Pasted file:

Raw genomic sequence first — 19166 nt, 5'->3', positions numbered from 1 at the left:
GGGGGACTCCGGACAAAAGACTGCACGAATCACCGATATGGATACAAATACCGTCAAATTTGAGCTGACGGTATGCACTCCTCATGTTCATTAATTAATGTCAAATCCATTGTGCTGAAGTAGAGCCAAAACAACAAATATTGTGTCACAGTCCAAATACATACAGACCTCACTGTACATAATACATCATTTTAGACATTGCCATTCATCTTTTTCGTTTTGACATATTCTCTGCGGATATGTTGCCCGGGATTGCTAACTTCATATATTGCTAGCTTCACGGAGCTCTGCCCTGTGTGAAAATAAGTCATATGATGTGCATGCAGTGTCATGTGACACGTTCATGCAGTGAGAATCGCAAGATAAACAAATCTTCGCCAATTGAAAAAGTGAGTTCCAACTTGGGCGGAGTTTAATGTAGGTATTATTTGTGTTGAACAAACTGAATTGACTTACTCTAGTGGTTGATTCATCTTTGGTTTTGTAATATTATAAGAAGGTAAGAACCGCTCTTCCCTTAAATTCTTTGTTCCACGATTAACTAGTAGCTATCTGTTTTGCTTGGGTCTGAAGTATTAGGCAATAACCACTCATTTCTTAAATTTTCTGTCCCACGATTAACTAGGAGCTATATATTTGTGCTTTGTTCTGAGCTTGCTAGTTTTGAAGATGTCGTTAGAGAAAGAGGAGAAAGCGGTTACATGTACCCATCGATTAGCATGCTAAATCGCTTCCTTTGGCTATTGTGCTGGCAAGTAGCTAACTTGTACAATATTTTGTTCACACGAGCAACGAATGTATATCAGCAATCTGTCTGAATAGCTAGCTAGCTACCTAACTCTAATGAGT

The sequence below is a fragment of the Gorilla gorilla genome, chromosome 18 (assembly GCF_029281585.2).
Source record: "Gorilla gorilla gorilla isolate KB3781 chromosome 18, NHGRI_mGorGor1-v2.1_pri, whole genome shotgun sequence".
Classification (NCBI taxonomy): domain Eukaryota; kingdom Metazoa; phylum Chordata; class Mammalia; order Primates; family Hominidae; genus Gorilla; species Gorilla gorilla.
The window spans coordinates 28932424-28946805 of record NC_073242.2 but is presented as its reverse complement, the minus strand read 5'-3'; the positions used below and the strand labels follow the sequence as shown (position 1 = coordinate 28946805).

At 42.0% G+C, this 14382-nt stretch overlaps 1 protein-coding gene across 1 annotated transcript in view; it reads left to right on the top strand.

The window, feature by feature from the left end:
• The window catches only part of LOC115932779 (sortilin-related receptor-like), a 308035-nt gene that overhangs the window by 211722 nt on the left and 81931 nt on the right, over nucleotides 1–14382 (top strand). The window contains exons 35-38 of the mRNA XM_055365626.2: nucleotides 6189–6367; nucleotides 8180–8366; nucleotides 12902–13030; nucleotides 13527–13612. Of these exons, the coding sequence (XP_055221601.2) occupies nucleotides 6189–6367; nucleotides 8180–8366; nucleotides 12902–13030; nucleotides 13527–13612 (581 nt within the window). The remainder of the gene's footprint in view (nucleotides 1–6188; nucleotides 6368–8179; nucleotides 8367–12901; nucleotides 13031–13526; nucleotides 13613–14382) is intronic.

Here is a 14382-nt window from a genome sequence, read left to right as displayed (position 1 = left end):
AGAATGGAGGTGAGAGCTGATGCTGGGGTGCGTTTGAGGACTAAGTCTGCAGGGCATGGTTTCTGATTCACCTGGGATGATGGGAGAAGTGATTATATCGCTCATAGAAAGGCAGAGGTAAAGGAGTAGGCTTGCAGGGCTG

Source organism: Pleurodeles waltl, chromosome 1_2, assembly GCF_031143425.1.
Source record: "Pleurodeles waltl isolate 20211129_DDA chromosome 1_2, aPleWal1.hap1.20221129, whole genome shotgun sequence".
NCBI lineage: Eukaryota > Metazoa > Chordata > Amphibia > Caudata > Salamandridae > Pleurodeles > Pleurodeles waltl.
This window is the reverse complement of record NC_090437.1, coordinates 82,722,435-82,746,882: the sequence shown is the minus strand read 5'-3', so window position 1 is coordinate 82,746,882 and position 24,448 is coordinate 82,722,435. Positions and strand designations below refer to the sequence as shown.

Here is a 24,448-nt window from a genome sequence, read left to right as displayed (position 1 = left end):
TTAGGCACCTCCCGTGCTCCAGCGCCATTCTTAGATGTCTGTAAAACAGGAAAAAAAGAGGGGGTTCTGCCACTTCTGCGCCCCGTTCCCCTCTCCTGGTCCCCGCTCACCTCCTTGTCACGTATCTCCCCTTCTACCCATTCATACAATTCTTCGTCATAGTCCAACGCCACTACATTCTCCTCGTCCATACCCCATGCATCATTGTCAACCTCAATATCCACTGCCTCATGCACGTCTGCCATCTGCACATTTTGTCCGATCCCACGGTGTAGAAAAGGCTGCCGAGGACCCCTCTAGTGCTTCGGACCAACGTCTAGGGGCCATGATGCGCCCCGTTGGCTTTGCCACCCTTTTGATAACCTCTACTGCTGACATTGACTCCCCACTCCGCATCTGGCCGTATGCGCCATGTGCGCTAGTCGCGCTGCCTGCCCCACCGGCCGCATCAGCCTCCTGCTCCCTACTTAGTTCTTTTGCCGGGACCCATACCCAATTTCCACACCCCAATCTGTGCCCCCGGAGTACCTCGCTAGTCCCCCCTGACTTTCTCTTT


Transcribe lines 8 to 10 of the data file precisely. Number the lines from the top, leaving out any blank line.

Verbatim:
The window, feature by feature from the left end:
• The window catches only part of LOC115932779 (sortilin-related receptor-like), a 308035-nt gene that overhangs the window by 211722 nt on the left and 81931 nt on the right, over nucleotides 1–14382 (top strand). The window contains exons 35-38 of the mRNA XM_055365626.2: nucleotides 6189–6367; nucleotides 8180–8366; nucleotides 12902–13030; nucleotides 13527–13612. Of these exons, the coding sequence (XP_055221601.2) occupies nucleotides 6189–6367; nucleotides 8180–8366; nucleotides 12902–13030; nucleotides 13527–13612 (581 nt within the window). The remainder of the gene's footprint in view (nucleotides 1–6188; nucleotides 6368–8179; nucleotides 8367–12901; nucleotides 13031–13526; nucleotides 13613–14382) is intronic.

Here is a 14382-nt window from a genome sequence, read left to right as displayed (position 1 = left end):